One of the most popular players on the “high roller” circuit is not a poker player by trade, but a businessman. Dan Shak has made his money through investment and operation of a hedge fund, but there have been rumors of Shak “bending the law,” so to speak. That “bending” may have occurred recently as an independent agency has charged Shak with attempting to manipulate the precious metals markets with a very controversial technique.
CFTC Alleges “Spoofing” by Shak
On Friday, Shak was charged by the Commodity Futures Trading Commission, the independent agency that oversees the derivatives markets (futures trading), with using an allegedly illegal technique called “spoofing.” By their designations, the CFTC states that “spoofing” is the placing of orders for future contracts on different materials with the intent to then cancel those orders, manipulating the price of the materials. The most commonly traded futures market might be in agriculture (wheat, soybeans, etc.), but it can also be trades in precious metals like gold, silver, and other financially significant mechanisms.
According to Bloomberg’s Joe Deaux, the CFTC says that Shak engaged in this practice, even though there is a notable case working its way through the court system already. In a criminal case in Chicago, bankers associated with JPMorgan Chase & Co. are accused of several acts, including price manipulation, wire fraud, commodities fraud, and “spoofing” the metals futures market. These charges are similar to what Shak is being accused of with his actions.
“These charges demonstrate once again that the CFTC will vigorously prosecute to the fullest extent of the law, misconduct that has the potential to undermine the integrity of our markets,” Gretchen Lowe, the CFTC’s acting division of enforcement director, is quoted by Deaux. There has been no comments from Shak on any of his social media accounts and the hedge fund he founded, SHK Management, also has not issued any statements.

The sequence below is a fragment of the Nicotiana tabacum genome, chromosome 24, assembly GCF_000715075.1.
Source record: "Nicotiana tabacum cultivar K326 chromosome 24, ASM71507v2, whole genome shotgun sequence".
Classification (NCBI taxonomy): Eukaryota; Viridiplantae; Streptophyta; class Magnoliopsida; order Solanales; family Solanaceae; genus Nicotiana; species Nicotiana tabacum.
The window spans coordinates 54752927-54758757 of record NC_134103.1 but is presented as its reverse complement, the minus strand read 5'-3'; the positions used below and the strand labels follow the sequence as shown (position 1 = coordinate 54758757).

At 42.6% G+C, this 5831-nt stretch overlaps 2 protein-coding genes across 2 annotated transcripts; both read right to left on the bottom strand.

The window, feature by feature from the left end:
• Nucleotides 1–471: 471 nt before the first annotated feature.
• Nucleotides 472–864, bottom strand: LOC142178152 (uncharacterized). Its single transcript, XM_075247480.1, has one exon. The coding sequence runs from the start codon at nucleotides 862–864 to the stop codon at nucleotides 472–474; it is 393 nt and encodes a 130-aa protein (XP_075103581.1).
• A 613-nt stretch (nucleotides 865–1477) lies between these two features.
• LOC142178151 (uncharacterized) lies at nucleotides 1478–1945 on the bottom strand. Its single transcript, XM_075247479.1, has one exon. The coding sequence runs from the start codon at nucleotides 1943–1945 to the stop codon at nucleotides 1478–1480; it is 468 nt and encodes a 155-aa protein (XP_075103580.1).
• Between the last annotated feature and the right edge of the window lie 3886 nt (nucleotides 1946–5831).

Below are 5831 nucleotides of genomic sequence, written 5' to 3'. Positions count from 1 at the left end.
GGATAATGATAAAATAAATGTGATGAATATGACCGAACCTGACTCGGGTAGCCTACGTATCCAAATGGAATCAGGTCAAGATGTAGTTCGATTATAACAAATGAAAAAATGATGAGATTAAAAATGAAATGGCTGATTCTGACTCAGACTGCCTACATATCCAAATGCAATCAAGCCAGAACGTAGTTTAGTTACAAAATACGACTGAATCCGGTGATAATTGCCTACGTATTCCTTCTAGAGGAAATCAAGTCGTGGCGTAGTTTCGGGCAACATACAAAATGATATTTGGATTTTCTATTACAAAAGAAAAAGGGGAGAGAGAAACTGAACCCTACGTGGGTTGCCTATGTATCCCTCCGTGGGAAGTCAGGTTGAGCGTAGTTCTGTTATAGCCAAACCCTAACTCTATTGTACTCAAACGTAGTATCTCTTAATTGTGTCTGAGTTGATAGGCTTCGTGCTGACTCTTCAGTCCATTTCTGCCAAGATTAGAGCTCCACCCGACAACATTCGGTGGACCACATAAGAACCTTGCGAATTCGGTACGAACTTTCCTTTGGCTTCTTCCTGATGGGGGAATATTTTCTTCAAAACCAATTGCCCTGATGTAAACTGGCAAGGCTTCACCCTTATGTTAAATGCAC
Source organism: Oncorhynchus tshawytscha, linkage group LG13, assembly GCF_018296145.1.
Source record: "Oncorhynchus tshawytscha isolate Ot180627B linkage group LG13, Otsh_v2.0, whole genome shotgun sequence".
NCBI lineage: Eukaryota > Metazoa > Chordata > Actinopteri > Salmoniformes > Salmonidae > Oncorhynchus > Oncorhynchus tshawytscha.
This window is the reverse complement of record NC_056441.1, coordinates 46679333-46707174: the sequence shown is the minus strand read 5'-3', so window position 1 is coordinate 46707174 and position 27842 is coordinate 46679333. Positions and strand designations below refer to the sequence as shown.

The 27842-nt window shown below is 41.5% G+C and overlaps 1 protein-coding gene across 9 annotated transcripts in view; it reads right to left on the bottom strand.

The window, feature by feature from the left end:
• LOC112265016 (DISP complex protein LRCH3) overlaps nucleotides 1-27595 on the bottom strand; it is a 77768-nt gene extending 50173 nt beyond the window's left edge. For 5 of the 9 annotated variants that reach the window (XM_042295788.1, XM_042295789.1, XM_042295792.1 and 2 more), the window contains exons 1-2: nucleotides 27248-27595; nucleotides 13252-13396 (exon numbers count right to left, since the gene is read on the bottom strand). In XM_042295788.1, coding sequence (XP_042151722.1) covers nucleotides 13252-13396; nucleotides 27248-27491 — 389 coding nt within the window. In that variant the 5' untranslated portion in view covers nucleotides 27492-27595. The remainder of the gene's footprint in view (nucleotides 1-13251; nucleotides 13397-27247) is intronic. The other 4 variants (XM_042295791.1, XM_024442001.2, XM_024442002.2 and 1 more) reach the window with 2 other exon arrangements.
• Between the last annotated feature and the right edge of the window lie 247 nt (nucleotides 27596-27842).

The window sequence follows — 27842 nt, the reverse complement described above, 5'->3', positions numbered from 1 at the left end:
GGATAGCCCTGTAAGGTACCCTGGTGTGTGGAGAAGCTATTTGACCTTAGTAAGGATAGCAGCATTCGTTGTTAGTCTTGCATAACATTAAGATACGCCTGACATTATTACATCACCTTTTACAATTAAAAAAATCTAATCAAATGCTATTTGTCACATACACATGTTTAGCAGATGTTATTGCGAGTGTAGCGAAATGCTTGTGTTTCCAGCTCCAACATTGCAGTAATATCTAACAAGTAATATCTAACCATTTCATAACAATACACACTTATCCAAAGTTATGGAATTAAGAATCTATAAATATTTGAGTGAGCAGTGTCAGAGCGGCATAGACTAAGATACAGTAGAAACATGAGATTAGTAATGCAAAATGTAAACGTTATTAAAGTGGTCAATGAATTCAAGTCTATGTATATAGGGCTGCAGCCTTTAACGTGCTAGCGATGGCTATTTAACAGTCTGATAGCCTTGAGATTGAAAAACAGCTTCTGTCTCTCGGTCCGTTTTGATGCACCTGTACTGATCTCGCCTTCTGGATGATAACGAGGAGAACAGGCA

Shak Has Settled Past Incidences
In 2015, he settled a case with the CFTC after he made trades in the gold futures market that he had sworn not to get involved in. The businessman has also made some questionable actions that caught the attention of the regulators over a decade ago. At that time, Shak’s actions backed the wrong actions in the gold market, and he was forced to liquidate his investments to be able to pay back those who had invested with his hedge fund.
What most of us know Shak from is his efforts in the poker arena, however. He has had a rather decent career on the tables going back to his first cash in 2004. Officially, Shak has never won a World Series of Poker bracelet, although he won a High Roller event held during the 2017 WSOP in Rozvadov. Shak has also not officially won on the World Poker Tour, but he has a High Roller victory during the WPT Five Diamond World Poker Classic in 2019.
In his case, Shak HAS been a serial casher in poker tournaments since 2004. He has a lengthy poker resume consisting of 164 different cashes from around the world and online. Shak has a career best cash of $1,178,980 (earned in a runner-up performance at the 2014 PokerStars Caribbean Adventure $100,000 Super High Roller) and overall winnings of over $11.7 million.
There is no word whether this particular case with the CFTC has gone to the level of being a criminal action against Shak. No pun intended, but the future actions of Shak and the CFTC may well determine whether this remains in the civil arena or is escalated.